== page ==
Women with polycystic ovary syndrome (PCOS) have chronic anovulation and hyperandrogenism and frequently have abnormalities in their lipid profiles and insulin/insulin-like growth factor axis that increase their lifetime risk for cardiovascular disease. Normal ovulatory women may have polycystic ovaries on ultrasonography and yet lack the clinical features of PCOS. To further explore whether ovulatory women without clinical/biochemical hyperandrogenism but with polycystic appearing ovaries (ov-PAO) have subclinical features of PCOS, we prospectively characterized 26 ov-PAO women and matched them by age and body mass index to 25 ovulatory women with normal appearing ovaries (ov-NAO) and to 22 women with PCOS. After an overnight fast, all women had baseline endocrine and metabolic assessments. In addition, a subset of each group of women underwent GnRH-agonist (leuprolide acetate 1 mg sc) testing, ACTH stimulation, and an insulin tolerance test (ITT). At baseline, ov-PAO and ov-NAO women had similar endocrine profiles (LH, LH:FSH, androstenedione, and DHEAS). Compared with ov-NAO, 31% of ov-PAO women had reduced glucose responses after insulin (Kitt), suggesting mild insulin resistance, and 35% had high density lipoprotein levels below 35 mg/dL, a level considered to represent significant cardiovascular risk. After GnRH-agonist, ov-PAO women had response patterns in LH, total testosterone, and 17-hydroxyprogesterone (17-OHP) that were intermediate between ov-NAO and women with PCOS. Ovarian responses were above the normal range in 30-40% of women with ov-PAO. In ov-PAO, peak responses of LH after leuprolide correlated with triglyceride levels (P < 0.05) and peak responses of 17-OHP correlated inversely with Kitt values (P < 0.05). No significant differences were noted with ACTH testing. In conclusion, occult biochemical ovarian hyperandrogenism may be uncovered using GnRH-agonist in ovulatory women with ov-PAO, while adrenal responses remain normal. Subtle metabolic abnormalities may also be prevalent.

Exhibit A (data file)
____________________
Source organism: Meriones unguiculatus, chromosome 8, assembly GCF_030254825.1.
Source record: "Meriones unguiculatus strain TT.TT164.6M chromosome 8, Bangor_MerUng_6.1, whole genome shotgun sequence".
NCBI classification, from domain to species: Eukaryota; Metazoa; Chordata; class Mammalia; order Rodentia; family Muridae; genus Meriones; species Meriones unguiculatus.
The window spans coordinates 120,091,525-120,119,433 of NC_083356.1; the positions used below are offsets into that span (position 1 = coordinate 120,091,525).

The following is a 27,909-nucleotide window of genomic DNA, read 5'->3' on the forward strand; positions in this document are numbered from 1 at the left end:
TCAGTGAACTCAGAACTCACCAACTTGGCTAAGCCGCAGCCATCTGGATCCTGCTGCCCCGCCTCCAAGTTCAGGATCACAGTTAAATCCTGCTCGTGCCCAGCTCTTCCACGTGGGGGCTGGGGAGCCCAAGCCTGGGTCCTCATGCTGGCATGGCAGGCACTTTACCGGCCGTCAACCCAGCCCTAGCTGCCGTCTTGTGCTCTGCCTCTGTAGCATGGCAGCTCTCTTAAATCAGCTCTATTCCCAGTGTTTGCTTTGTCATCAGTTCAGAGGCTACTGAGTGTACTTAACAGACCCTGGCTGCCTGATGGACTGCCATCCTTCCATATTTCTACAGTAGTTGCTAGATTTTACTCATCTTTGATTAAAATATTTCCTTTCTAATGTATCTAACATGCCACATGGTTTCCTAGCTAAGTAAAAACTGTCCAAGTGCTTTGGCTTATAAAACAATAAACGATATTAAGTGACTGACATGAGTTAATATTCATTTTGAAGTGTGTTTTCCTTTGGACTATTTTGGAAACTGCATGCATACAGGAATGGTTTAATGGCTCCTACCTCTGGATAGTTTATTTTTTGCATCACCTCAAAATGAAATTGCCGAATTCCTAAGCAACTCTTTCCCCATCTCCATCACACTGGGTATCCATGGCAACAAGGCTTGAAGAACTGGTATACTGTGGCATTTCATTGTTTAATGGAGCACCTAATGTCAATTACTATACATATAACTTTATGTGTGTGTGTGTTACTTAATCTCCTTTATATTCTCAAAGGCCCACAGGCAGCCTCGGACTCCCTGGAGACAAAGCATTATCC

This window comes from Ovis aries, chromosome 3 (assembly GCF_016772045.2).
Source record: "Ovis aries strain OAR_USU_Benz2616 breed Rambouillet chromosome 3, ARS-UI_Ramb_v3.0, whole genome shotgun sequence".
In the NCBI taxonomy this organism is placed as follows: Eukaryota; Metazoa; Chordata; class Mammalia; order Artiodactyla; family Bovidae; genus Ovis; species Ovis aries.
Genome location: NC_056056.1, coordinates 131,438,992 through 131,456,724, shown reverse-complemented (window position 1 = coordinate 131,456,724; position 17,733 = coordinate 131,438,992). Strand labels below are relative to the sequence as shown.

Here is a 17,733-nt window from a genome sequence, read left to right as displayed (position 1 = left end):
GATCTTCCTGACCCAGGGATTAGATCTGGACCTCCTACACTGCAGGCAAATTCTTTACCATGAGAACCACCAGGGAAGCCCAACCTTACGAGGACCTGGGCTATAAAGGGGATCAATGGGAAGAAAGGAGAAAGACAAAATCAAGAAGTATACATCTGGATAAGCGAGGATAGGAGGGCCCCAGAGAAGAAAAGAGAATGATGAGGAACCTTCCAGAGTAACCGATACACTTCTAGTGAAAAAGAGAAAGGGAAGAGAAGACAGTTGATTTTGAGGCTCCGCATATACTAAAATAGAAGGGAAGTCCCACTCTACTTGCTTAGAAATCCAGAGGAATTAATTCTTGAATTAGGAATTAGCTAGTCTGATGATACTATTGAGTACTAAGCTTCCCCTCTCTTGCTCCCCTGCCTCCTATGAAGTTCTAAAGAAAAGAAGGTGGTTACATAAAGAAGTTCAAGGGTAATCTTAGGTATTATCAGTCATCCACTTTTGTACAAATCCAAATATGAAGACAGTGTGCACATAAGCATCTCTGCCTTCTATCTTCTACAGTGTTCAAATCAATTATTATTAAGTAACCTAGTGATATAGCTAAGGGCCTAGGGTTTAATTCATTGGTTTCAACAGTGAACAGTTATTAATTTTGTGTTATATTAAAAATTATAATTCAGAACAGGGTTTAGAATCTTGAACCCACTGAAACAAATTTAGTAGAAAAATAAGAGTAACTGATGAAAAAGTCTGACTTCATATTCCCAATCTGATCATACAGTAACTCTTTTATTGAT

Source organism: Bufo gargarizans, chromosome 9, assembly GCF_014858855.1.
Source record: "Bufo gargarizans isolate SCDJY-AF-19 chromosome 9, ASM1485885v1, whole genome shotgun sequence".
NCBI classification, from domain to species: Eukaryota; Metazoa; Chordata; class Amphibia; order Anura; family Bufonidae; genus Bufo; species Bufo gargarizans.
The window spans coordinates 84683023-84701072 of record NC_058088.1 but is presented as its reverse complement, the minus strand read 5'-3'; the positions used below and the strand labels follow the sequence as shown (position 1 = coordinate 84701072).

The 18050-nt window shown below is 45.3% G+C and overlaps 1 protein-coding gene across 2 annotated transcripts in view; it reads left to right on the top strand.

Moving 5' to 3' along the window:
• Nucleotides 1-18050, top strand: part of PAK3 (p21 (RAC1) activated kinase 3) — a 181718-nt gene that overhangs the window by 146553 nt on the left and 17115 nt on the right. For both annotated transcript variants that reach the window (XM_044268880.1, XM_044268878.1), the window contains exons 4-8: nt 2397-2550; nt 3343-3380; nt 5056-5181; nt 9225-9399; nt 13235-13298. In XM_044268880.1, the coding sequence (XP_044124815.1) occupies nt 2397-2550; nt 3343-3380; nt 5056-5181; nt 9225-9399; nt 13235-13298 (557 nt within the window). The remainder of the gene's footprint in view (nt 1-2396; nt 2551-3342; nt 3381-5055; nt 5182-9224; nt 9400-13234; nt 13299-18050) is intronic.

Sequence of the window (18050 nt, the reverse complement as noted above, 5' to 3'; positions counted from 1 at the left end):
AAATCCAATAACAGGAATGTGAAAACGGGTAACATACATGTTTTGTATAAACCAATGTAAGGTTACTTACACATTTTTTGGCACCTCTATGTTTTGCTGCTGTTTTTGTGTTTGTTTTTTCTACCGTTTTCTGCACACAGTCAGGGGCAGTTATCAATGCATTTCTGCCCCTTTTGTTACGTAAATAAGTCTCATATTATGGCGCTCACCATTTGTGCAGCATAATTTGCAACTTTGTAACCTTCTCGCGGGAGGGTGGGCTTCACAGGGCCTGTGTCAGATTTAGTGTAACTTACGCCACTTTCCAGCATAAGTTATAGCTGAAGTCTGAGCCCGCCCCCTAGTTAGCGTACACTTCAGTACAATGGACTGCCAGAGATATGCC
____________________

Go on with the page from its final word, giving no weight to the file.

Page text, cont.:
ASJC Scopus subject areas
- Endocrinology, Diabetes and Metabolism